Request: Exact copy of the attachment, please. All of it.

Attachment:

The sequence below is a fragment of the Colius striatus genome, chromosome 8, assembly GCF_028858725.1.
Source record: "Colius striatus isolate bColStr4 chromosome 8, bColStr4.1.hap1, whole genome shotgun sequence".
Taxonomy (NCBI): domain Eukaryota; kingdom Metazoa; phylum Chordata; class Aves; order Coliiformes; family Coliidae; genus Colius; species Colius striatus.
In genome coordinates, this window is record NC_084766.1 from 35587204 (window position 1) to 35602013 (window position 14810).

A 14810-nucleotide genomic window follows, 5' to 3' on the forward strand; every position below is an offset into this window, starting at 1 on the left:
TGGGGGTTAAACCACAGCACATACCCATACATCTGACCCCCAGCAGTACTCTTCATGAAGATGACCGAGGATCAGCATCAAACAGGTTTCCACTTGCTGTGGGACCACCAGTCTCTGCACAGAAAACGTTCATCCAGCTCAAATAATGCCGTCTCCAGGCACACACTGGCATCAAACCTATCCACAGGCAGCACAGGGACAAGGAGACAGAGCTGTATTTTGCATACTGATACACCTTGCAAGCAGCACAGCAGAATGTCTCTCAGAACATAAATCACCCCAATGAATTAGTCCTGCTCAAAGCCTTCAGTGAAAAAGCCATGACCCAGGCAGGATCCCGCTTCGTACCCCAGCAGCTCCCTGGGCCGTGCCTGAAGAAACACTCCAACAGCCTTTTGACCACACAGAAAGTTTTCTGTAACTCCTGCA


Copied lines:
The sequence below is a fragment of the Colius striatus genome, chromosome 8, assembly GCF_028858725.1.
Source record: "Colius striatus isolate bColStr4 chromosome 8, bColStr4.1.hap1, whole genome shotgun sequence".
Taxonomy (NCBI): domain Eukaryota; kingdom Metazoa; phylum Chordata; class Aves; order Coliiformes; family Coliidae; genus Colius; species Colius striatus.
In genome coordinates, this window is record NC_084766.1 from 35587204 (window position 1) to 35602013 (window position 14810).

A 14810-nucleotide genomic window follows, 5' to 3' on the forward strand; every position below is an offset into this window, starting at 1 on the left:
TGGGGGTTAAACCACAGCACATACCCATACATCTGACCCCCAGCAGTACTCTTCATGAAGATGACCGAGGATCAGCATCAAACAGGTTTCCACTTGCTGTGGGACCACCAGTCTCTGCACAGAAAACGTTCATCCAGCTCAAATAATGCCGTCTCCAGGCACACACTGGCATCAAACCTATCCACAGGCAGCACAGGGACAAGGAGACAGAGCTGTATTTTGCATACTGATACACCTTGCAAGCAGCACAGCAGAATGTCTCTCAGAACATAAATCACCCCAATGAATTAGTCCTGCTCAAAGCCTTCAGTGAAAAAGCCATGACCCAGGCAGGATCCCGCTTCGTACCCCAGCAGCTCCCTGGGCCGTGCCTGAAGAAACACTCCAACAGCCTTTTGACCACACAGAAAGTTTTCTGTAACTCCTGCA